Arranging a nocturnal fiesta to please the dissatisfied stars ("All the games and feasts take place under the sun's brilliant rays"), the moon is pleased until she realizes that the villagers of Oaxaca, Mexico, will sleep all day, and their crops will be planted late. Still, she has enjoyed her evening very much and continues to celebrate occasionally. That's why in Oaxaca, when people rise with the sun, they sometimes see the moon. Combining the social realism of Orozco with the whimsy of Chagall, the vigorous mixed-media paintings are a delight. The patterned pictures in golden hues include the sleeping half-moon covered by a colorful blanket and an exhausted human reveler draped over a tree limb. The narrative of this original "pourquoi" is simple yet appealing, and Spanish terms like "mole", "tamales", and "monigotes" are thoughtfully integrated into the narrative. This is the same team that gave us the acclaimed "The Twenty-five Mixtec Cats" (1993); hopefully, they'll take on the intriguing Mexican festivities (Night of the Radishes and Monday on the Hill) discussed in the detailed afterword.
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Product Details

  • ISBN-13: 9780688116378
  • Publisher: HarperCollins Publishers
  • Publication date: 3/1/1994
  • Edition description: Mexican folktale
  • Edition number: 1
  • Pages: 32
  • Product dimensions: 8.93 (w) x 11.32 (h) x 0.36 (d)

Customer Reviews

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Sort by: Showing all of 2 Customer Reviews
  • Posted October 13, 2010

    Celebrate with a Oaxacan Moon!

    "Mom, why is Luna still in the sky?" My children have asked me this very question. Matthew Gollub's original creation myth seeks to answer this query in this delightful picture book. A jealous Moon wants to commune with the human race like the Sun. She enlists the aid of her new friends and the festival planners. To honor her, the padrinos arrange all to create a colorful celebration, replete with lanterns and manigotes (giant papier-mâché puppets). Even a mermaid joins the effort. After much food and dancing, the Moon and the villagers fall asleep when the Sun arrives. The illustrations by Oaxacan artist Leovigildo Martinínez remind me of the pottery of the region, shaded bright colors over sand and earth tones. His art lends a mythic quality to the real life festivities that this story describes. At the back of the book, you will find a few Spanish terms defined and a short historical note that invites discussion. My 4 and 8-year-old children and I have talked about the ways that different peoples seek to understand their world. "The Moon was at a Fiesta" has opened up an opportunity to explore a multi-cultural milieu of fable and legend. Mr. Gollub has, in fact, written another such story that I can recommend, "Uncle Snake," with pictures by the same artist. Both stories are wonderful additions to lend an international quality to your child's bookshelf. Both are also available in Spanish.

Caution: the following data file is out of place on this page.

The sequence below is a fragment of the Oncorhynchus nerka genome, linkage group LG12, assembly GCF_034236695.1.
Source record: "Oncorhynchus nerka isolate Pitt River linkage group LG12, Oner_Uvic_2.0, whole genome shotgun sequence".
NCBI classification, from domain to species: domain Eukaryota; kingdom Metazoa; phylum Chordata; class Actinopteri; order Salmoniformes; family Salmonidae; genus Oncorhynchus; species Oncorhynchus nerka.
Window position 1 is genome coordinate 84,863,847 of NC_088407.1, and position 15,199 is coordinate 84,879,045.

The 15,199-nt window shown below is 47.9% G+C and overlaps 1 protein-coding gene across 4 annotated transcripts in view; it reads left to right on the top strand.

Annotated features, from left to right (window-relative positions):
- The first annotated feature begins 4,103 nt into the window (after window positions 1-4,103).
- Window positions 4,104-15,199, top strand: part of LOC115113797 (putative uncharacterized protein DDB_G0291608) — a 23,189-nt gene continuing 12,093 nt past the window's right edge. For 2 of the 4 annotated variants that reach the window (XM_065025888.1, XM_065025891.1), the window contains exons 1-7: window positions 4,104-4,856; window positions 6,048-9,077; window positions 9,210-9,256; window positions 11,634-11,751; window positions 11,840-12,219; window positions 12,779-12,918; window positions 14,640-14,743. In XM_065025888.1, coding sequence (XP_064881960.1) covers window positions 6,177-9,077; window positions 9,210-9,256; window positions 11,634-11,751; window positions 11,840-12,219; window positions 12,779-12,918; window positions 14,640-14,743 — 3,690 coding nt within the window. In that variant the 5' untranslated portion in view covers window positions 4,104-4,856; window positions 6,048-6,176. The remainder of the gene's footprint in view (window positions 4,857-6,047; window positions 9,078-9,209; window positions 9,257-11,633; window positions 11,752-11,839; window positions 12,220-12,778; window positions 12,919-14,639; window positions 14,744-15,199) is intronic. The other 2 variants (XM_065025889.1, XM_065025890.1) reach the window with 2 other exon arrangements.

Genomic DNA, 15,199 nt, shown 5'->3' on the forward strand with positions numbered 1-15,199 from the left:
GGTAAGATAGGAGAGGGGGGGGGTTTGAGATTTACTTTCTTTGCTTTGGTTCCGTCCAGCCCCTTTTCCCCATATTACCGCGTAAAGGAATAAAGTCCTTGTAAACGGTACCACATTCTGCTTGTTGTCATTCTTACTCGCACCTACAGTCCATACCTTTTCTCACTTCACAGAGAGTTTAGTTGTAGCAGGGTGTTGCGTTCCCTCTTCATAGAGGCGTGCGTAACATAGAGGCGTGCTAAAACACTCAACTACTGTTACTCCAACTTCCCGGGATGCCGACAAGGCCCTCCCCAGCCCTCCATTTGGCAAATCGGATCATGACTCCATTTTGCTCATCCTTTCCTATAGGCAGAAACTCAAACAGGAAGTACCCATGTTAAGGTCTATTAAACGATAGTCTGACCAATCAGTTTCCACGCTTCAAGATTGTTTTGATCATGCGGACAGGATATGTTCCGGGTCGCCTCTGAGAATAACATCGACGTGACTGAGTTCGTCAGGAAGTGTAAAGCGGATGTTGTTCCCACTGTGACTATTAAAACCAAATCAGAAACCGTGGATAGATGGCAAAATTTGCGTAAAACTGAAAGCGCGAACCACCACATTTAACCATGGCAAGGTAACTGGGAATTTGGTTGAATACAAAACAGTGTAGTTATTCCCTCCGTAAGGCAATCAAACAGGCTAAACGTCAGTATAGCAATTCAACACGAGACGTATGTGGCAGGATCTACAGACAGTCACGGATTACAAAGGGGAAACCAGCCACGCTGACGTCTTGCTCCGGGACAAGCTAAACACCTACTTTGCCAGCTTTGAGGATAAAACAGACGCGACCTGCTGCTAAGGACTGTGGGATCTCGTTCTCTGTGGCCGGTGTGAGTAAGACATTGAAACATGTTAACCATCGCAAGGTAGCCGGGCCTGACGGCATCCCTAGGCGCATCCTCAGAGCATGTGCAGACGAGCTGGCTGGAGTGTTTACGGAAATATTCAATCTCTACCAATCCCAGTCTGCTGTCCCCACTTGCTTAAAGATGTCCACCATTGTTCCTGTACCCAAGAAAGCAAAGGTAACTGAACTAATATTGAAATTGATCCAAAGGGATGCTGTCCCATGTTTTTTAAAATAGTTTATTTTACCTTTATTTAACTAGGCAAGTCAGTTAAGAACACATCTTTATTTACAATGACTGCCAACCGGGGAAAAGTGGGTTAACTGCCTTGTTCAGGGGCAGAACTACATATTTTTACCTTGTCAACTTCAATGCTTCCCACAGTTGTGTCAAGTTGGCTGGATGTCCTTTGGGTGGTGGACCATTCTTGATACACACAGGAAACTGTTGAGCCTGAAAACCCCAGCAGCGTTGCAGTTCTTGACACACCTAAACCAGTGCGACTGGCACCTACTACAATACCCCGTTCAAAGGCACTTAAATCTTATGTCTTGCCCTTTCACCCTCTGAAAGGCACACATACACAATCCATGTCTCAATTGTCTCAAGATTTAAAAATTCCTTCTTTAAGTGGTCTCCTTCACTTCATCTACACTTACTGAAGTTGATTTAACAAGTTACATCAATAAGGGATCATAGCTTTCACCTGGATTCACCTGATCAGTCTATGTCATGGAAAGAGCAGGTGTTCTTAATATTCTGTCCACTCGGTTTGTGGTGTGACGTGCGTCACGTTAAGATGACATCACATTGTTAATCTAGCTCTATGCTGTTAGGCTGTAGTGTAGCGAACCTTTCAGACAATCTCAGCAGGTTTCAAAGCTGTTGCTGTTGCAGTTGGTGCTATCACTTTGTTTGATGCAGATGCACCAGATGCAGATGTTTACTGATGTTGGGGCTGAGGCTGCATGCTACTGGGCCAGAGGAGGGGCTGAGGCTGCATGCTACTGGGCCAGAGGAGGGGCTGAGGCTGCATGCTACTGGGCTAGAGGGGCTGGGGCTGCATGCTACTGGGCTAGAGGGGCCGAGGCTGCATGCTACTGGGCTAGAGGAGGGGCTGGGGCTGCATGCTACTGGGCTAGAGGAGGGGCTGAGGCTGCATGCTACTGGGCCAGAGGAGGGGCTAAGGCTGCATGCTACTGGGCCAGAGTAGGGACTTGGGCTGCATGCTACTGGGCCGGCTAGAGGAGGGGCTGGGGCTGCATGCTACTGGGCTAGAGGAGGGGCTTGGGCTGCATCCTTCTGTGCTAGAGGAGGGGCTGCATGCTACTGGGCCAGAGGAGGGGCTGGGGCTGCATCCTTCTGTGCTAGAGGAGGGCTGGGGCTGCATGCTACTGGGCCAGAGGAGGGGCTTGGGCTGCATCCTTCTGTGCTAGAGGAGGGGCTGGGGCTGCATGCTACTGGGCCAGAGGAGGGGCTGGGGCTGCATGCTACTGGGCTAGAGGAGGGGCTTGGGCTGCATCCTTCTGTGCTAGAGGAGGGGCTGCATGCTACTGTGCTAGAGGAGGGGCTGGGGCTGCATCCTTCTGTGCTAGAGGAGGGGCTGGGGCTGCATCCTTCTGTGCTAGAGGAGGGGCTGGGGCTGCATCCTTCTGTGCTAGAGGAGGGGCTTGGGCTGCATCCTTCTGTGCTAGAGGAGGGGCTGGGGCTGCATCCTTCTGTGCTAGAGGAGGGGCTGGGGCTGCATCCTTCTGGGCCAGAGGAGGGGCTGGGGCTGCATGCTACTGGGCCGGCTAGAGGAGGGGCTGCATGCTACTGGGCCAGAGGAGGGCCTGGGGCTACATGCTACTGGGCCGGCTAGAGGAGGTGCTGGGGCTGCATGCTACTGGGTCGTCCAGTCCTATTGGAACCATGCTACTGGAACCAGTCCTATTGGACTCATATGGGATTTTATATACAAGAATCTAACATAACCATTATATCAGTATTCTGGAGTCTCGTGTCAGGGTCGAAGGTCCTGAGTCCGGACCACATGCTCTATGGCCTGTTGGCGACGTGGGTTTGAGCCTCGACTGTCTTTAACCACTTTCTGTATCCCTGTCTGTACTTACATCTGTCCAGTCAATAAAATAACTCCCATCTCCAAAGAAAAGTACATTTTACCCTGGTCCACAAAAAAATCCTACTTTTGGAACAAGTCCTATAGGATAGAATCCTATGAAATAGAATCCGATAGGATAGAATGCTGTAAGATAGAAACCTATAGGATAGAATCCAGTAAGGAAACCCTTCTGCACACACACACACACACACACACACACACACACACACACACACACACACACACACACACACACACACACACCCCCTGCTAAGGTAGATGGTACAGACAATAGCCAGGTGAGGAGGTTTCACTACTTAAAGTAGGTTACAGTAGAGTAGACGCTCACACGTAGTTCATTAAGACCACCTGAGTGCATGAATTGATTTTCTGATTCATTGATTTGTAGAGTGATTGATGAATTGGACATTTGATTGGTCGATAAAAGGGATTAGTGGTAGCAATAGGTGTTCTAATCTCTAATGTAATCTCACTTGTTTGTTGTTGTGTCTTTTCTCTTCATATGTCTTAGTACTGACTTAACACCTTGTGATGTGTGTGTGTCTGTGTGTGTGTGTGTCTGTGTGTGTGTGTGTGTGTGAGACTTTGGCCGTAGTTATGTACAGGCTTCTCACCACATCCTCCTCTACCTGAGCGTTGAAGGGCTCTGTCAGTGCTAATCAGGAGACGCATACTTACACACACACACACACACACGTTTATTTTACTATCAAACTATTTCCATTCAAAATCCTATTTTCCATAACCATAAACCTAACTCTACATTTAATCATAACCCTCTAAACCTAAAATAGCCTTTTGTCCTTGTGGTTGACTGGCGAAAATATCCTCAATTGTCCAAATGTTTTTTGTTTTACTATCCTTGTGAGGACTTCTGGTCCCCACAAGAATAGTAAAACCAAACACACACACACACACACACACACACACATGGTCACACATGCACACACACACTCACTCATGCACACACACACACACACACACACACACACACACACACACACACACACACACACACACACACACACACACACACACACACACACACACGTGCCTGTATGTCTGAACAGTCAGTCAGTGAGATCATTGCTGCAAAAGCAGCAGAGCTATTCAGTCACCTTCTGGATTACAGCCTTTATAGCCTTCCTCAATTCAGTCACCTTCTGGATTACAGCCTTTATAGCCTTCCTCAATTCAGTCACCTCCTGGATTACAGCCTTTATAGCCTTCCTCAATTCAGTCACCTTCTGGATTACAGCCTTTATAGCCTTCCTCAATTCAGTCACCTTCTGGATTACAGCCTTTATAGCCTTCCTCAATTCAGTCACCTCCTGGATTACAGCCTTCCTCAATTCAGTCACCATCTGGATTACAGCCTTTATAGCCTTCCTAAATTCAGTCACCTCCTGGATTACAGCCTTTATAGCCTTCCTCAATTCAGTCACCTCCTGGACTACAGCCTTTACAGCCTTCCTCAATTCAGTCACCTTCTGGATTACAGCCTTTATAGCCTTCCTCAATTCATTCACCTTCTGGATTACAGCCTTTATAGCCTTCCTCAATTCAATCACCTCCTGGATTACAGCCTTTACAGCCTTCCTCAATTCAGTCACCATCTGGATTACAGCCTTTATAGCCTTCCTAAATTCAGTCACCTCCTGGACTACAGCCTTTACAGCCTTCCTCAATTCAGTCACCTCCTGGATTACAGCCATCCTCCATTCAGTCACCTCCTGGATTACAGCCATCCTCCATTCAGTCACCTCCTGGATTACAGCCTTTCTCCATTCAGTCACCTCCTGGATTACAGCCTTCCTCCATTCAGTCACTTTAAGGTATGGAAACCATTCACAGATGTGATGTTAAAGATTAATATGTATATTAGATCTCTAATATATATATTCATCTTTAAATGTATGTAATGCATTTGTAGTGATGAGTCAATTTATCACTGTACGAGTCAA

Was this review helpful? Yes  No   Report this review
  • Posted October 7, 2010

    Celebrate with a Oaxacan Moon!

    "Mom, why is Luna still in the sky?" My children have asked me this very question. Matthew Gollub's original creation myth seeks to answer this query in this delightful picture book. A jealous Moon wants to commune with the human race like the Sun. She enlists the aid of her new friends and the festival planners. To honor her, the padrinos arrange all to create a colorful celebration, replete with lanterns and manigotes (giant papier-mâché puppets). Even a mermaid joins the effort. After much food and dancing, the Moon and the villagers fall asleep when the Sun arrives. The illustrations by Oaxacan artist Leovigildo Martinínez remind me of the pottery of the region, shaded bright colors over sand and earth tones. His art lends a mythic quality to the real life festivities that this story describes. At the back of the book, you will find a few Spanish terms defined and a short historical note that invites discussion. My 4 and 8-year-old children and I have talked about the ways that different peoples seek to understand their world. "The Moon was at a Fiesta" has opened up an opportunity to explore a multi-cultural milieu of fable and legend. Mr. Gollub has, in fact, written another such story that I can recommend, "Uncle Snake," with pictures by the same artist. Both stories are wonderful additions to lend an international quality to your child's bookshelf. Both are also available in Spanish.

    Was this review helpful? Yes  No   Report this review